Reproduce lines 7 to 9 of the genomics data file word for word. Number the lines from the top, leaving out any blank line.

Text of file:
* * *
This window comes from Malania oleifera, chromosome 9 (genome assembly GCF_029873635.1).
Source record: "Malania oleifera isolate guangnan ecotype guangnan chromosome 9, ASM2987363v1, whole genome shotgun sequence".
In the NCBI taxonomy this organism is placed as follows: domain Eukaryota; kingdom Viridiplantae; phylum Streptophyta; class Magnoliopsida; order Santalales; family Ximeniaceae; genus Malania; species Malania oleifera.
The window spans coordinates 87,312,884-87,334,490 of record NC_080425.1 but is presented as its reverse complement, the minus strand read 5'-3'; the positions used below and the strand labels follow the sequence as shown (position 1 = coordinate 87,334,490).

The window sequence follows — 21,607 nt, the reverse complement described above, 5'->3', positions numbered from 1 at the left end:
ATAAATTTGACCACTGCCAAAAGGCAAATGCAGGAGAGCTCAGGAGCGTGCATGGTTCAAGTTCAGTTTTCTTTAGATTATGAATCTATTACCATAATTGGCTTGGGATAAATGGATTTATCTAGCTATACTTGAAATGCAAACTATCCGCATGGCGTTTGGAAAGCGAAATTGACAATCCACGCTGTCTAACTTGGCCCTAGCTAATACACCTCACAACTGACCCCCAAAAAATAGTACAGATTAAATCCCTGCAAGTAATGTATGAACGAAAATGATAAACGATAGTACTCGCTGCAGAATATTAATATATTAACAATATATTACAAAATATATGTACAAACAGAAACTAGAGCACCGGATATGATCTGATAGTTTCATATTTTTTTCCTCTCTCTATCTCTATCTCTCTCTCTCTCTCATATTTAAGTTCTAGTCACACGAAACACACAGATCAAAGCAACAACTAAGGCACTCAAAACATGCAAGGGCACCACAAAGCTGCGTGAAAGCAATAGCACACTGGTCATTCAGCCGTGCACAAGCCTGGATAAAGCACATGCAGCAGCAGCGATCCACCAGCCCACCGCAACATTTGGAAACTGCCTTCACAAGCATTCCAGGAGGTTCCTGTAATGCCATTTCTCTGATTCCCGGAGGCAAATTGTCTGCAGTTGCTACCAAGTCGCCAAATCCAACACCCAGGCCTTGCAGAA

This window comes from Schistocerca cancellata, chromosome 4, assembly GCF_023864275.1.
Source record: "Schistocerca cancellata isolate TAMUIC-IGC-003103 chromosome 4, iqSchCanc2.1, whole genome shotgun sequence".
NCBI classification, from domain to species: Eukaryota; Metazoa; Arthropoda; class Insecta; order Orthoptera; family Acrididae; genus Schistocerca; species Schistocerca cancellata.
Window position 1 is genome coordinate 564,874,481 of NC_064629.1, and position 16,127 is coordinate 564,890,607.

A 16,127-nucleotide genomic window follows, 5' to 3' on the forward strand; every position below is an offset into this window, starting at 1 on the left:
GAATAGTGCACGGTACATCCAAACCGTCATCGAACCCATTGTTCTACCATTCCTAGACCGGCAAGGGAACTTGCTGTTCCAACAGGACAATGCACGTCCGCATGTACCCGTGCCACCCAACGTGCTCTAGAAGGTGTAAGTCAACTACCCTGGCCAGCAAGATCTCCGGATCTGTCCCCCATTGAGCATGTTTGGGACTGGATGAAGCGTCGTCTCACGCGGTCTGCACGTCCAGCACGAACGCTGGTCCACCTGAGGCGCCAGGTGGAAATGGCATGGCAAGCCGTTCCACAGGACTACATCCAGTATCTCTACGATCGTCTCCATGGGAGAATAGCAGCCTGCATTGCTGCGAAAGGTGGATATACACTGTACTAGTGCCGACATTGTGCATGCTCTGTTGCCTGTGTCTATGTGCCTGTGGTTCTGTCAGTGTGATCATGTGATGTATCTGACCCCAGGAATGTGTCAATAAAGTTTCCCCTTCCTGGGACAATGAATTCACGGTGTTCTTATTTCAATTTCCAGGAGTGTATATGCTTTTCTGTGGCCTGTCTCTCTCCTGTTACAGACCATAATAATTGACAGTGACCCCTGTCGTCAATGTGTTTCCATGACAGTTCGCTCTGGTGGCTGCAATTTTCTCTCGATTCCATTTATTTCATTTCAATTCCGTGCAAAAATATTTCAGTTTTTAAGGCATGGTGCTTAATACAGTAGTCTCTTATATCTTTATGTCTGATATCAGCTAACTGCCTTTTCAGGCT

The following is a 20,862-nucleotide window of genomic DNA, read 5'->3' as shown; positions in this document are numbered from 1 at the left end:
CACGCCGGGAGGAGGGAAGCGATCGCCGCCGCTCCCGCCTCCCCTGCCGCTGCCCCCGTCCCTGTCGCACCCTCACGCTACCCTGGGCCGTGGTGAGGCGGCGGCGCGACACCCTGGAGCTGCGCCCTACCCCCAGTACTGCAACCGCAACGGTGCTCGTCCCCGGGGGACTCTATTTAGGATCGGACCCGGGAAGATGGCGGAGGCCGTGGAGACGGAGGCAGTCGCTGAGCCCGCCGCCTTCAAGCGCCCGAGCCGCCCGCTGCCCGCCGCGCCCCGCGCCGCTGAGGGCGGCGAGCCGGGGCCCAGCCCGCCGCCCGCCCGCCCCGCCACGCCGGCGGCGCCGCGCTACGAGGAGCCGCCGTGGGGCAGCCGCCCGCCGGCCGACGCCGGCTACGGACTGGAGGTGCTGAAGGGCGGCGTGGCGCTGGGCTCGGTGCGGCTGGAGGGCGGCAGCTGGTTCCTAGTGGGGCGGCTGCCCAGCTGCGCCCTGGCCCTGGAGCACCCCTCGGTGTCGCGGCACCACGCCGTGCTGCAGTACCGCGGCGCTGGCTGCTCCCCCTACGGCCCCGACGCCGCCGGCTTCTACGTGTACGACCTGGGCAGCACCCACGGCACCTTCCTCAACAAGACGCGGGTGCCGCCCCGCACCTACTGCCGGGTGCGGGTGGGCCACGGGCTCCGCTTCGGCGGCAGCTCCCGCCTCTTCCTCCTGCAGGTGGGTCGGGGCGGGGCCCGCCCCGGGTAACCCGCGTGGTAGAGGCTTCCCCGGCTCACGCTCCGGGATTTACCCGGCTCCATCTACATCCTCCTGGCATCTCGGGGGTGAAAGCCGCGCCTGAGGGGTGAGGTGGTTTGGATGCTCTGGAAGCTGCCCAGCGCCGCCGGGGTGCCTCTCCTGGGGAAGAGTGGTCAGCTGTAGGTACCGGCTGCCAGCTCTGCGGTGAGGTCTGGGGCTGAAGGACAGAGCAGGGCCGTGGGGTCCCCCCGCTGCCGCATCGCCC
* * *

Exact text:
This window comes from Schistocerca cancellata, chromosome 4, assembly GCF_023864275.1.
Source record: "Schistocerca cancellata isolate TAMUIC-IGC-003103 chromosome 4, iqSchCanc2.1, whole genome shotgun sequence".
NCBI classification, from domain to species: Eukaryota; Metazoa; Arthropoda; class Insecta; order Orthoptera; family Acrididae; genus Schistocerca; species Schistocerca cancellata.